As one of the elder statesmen of the Massachusetts prison system, Ramadan Shabazz shows little trace of the man who was sent away for life in 1971.
Since his conviction for murder, Shabazz — born James Hall — has changed his name and his religion. He has earned two college degrees. He has built a rock-solid reputation behind the wall as a model citizen. He has been a soft-spoken mentor to generations of prisoners hoping to build a better future for themselves.
And on Tuesday, Shabazz hopes to take a long step toward freedom himself.
The Parole Board will hear his petition to reduce his charge from first-degree murder to second-degree murder. If they do that, Shabazz, 72, would become eligible for parole, after 51 years behind bars.
If successful rehabilitation is the premise behind being a good candidate for parole, it’s hard to envision a better candidate than Ramadan Shabazz.
This is a man who has availed himself of every opportunity to demonstrate that he is not the person who participated in a double homicide in the summer of 1971. And he has done that with the utmost remorse and humility.
“I really believe that clemency is so important and plays such an important role in our system,” said his attorney, Mia Teitelbaum, of Shapiro and Teitelbaum. “If we believe in clemency and the possibility for people to change, that’s him.”
Shabazz was born in South Carolina; his family moved to Boston when he was nine. He enlisted in the Army after graduating from Jamaica Plain High, at the height of the Vietnam War.
Like many veterans, Shabazz returned home with post-traumatic stress disorder, and a serious addiction to heroin.
None of that excused what happened on Aug. 14, 1971. That was the day Shabazz and another man, Raymond White, shot two security guards to death during a botched robbery at the Freedom Foods supermarket in Dorchester. At the time of the murder, Shabazz was high on LSD, hoping to steal money to pay off his drug dealer. A jury convicted them after just three hours of deliberation. The Supreme Judicial Court vacated his death sentence in 1976, and his sentence was reduced to life without parole.
I met with Shabazz at MCI-Shirley in 2020, not long before the pandemic shut down state prisons. Before I could even ask a question, he expressed his deep regret for the murders he had committed.
“I was young, stupid, returning from Vietnam and strung out on drugs,” he said. “Two men lost their lives that day, and I can’t tell you how sorry I am. If I could do anything to bring that day back, I would. But I can’t.”
After being incarcerated, Shabazz got busy. He became a student. He was part of an acclaimed program in which prisoners provided support to mentally ill patients at Bridgewater State Hospital, earning a reputation as someone especially good at dealing with volatile and violent patients. He completed dozens of work release assignments successfully before that program was abolished.
While Shabazz was studying for his undergraduate degree, he connected with Dr. Richard Parker, a distinguished physician who has made a years-long crusade of helping Shabazz win his freedom someday. Parker and his family corresponded with Shabazz at least weekly, and has pledged to take him in if he wins release, and to help him find employment.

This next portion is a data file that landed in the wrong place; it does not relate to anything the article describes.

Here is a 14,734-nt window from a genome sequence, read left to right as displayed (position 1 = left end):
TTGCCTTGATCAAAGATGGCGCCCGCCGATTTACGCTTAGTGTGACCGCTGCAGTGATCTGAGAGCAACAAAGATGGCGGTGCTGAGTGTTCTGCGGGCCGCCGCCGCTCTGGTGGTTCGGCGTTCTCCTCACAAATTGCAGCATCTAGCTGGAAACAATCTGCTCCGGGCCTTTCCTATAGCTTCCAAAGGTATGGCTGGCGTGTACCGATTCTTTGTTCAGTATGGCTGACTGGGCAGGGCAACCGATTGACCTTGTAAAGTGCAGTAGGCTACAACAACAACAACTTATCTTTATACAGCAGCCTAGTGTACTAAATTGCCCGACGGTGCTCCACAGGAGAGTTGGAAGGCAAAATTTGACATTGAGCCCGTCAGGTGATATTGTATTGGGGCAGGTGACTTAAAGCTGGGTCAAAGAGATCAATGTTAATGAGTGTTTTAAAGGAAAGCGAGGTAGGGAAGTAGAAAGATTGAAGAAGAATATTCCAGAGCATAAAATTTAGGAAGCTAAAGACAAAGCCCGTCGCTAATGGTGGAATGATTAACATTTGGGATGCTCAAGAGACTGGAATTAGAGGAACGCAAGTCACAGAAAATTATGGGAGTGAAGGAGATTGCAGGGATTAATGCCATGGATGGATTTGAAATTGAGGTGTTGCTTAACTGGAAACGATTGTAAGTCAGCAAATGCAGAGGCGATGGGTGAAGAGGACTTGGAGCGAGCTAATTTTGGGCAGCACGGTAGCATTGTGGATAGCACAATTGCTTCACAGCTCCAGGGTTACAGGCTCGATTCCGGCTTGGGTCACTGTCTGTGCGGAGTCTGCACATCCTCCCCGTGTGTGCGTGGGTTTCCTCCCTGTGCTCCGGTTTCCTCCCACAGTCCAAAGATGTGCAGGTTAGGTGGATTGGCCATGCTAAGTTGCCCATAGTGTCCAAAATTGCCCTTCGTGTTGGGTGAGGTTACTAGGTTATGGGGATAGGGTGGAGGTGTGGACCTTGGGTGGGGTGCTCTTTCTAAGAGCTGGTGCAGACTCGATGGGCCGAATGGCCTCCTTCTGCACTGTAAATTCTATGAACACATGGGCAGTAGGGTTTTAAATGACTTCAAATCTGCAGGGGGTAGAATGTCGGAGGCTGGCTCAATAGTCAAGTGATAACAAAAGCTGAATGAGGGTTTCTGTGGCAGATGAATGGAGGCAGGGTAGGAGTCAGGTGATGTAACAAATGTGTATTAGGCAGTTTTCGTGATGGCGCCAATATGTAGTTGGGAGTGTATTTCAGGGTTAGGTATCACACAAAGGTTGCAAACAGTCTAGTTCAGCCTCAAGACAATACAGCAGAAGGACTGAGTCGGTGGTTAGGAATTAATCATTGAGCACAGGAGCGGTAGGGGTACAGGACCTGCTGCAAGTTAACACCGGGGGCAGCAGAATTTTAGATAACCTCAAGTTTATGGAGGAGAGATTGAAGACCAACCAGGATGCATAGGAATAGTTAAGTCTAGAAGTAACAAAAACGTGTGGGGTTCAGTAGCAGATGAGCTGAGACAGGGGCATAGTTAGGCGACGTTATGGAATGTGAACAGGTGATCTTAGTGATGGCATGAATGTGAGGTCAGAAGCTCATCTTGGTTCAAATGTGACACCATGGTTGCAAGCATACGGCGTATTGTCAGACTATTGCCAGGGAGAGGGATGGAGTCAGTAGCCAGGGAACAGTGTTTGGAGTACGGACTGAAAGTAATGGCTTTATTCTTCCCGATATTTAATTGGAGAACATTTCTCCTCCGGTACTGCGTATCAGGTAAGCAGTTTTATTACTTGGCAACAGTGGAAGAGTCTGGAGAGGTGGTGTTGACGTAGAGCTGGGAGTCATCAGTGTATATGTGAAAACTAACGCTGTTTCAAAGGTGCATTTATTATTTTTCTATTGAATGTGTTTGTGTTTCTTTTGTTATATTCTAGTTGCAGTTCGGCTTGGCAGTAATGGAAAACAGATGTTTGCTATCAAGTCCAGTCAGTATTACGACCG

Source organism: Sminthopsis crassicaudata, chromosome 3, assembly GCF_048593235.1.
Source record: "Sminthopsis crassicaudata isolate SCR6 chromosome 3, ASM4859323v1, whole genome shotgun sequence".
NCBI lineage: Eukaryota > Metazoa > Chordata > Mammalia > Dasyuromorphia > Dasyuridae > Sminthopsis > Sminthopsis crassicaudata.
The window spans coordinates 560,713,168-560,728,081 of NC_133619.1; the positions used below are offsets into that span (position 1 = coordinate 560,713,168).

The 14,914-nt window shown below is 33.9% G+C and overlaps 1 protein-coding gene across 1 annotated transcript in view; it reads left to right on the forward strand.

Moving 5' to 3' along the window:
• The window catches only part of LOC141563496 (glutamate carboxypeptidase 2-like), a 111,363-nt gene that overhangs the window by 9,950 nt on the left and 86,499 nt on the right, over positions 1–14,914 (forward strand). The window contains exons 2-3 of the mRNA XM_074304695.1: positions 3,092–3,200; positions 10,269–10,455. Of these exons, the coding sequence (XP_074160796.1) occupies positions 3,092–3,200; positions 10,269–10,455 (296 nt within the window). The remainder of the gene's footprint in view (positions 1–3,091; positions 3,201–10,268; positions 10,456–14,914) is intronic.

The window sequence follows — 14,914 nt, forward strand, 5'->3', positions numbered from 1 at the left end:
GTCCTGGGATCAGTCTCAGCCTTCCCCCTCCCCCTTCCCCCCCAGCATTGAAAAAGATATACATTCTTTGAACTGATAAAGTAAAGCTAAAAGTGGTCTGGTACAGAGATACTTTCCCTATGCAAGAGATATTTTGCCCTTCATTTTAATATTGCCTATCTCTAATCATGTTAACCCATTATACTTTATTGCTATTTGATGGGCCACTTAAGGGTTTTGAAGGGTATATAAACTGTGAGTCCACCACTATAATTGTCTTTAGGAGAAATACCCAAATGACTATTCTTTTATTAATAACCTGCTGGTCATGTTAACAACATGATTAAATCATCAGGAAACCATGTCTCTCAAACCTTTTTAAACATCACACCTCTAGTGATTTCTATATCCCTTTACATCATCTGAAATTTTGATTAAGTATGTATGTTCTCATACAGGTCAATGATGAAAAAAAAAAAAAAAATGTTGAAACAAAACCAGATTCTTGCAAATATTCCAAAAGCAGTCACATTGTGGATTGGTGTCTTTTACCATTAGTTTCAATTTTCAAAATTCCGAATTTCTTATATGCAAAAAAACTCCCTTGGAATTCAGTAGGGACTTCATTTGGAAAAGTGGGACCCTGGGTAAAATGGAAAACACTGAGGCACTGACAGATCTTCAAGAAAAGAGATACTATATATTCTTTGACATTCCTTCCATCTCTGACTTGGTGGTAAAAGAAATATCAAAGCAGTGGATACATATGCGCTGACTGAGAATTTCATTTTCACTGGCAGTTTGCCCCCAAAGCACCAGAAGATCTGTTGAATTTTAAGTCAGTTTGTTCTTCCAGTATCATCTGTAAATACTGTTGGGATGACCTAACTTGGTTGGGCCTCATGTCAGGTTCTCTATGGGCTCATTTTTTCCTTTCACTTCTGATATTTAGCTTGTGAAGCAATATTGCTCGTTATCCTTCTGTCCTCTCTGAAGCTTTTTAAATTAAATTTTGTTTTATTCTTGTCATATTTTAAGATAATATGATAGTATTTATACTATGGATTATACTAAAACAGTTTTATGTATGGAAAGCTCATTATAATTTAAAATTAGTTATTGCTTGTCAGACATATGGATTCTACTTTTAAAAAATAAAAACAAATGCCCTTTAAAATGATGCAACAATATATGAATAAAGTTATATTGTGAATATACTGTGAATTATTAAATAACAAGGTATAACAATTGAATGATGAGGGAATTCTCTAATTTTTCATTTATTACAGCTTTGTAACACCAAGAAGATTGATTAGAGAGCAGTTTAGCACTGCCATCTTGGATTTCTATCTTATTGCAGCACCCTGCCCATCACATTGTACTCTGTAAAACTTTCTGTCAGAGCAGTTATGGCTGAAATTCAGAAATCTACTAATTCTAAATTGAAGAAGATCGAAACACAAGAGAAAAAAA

If Shabazz is released, he is interested in working with the mentally ill and those in hospice care. As Shabazz had aged himself, he’s become drawn to people facing their mortality, Parker told me.
“He’s a full human being who I think will cherish freedom and the opportunity to look up at the blue sky and experience the world as most people experience it,” Parker said.
His release would mean something to Parker as well.
“I will feel a tremendous sense of gratitude if he is successful and the Parole Board finds it within themselves to release him. I will feel that we have done something right for one human being.”
Harvard professor Henry Louis Gates Jr. is among those who have written letters in support of Shabazz’s eventual release.
Gates described clemency as an opportunity to recognize the disproportionate impact of the carceral system on Black and brown communities.
“Mr. Shabazz is one of those prisoners — a truly exceptional individual who has consistently worked hard over many years to rehabilitate himself.”
Even if the Parole Board votes to commute his sentence this week, Shabazz will not be free. The governor would have to approve the commutation. And then — at some unspecified point — it would still have to vote to release him.
But the process would begin. And Governor Charlie Baker has recently commuted the sentences of two longtime prisoners. That has raised hopes that Shabazz could be next. If his sentence is commuted, the path to parole could be relatively short.
And I believe it should be.
Shabazz is guilty of a heinous crime. But he is also a man who has served more than a half-century behind bars, doing everything in his power to repent.
If that doesn’t qualify him for parole, what would?
Parole is not about sainthood. It’s an acknowledgment that people can change, and can contribute to the world.
Ramadan Shabazz entered prison as a troubled young man, and seeks to leave it as a wise old man.
There isn’t one good reason why that shouldn’t happen. And an unforgiving clock is ticking.
Adrian Walker is a Globe columnist. He can be reached at firstname.lastname@example.org. Follow him on Twitter @Adrian_Walker.